Researchers at UT Southwestern Medical Center say they’ve developed an improved gene-editing technique to correct a common mutation that causes Duchenne muscular dystrophy.
When they used the new single-cut technique using CRISPR/Cas9 tools on a new mouse model they also developed to study the disease, the mice showed improved muscle strength, the researchers reported in Science Translational Medicine.
“We think these advancements will be valuable for the field, and can help us move closer to tackling this disease in humans,” Dr. Eric Olson, director of the Hamon Center for Regenerative Science and Medicine, said in a news release.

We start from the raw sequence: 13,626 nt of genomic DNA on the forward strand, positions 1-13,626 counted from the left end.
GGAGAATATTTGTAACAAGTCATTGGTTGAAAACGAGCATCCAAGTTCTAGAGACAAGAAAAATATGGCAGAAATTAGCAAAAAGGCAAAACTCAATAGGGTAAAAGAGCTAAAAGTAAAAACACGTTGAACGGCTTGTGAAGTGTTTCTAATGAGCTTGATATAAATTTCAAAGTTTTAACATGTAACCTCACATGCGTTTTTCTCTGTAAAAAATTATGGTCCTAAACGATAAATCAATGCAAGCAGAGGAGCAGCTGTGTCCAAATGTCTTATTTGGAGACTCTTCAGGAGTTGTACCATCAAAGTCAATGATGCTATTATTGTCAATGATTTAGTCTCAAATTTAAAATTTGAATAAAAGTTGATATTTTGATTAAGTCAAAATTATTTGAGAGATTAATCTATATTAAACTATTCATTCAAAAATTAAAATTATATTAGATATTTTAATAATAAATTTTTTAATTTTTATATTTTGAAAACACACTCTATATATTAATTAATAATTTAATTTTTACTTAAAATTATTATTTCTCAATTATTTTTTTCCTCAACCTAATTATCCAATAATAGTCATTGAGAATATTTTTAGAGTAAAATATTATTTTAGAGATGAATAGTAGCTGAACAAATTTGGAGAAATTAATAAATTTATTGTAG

The new approach restored up to 90 percent of dystrophin protein expression throughout the skeletal muscles and the heart in the mouse model, the researchers said. The lack of dystrophin protein is what leads to muscle and heart failure, and eventually premature death, from Duchenne muscular dystrophy.
DMD is the most common—and the most severe—form of muscular dystrophy, causing muscle fibers to break down, and often leading to death in early childhood. It’s most prevalent in boys.
Olson’s team first used CRISPR/Cas9-mediated genome editing to correct the mutation in mice and prevent muscular dystrophy in 2014. Since then they’ve developed the techniques to successfully edit defective genes in mice that have the disease, as well as in human cells, and are working toward developing the techniques for eventual human trials.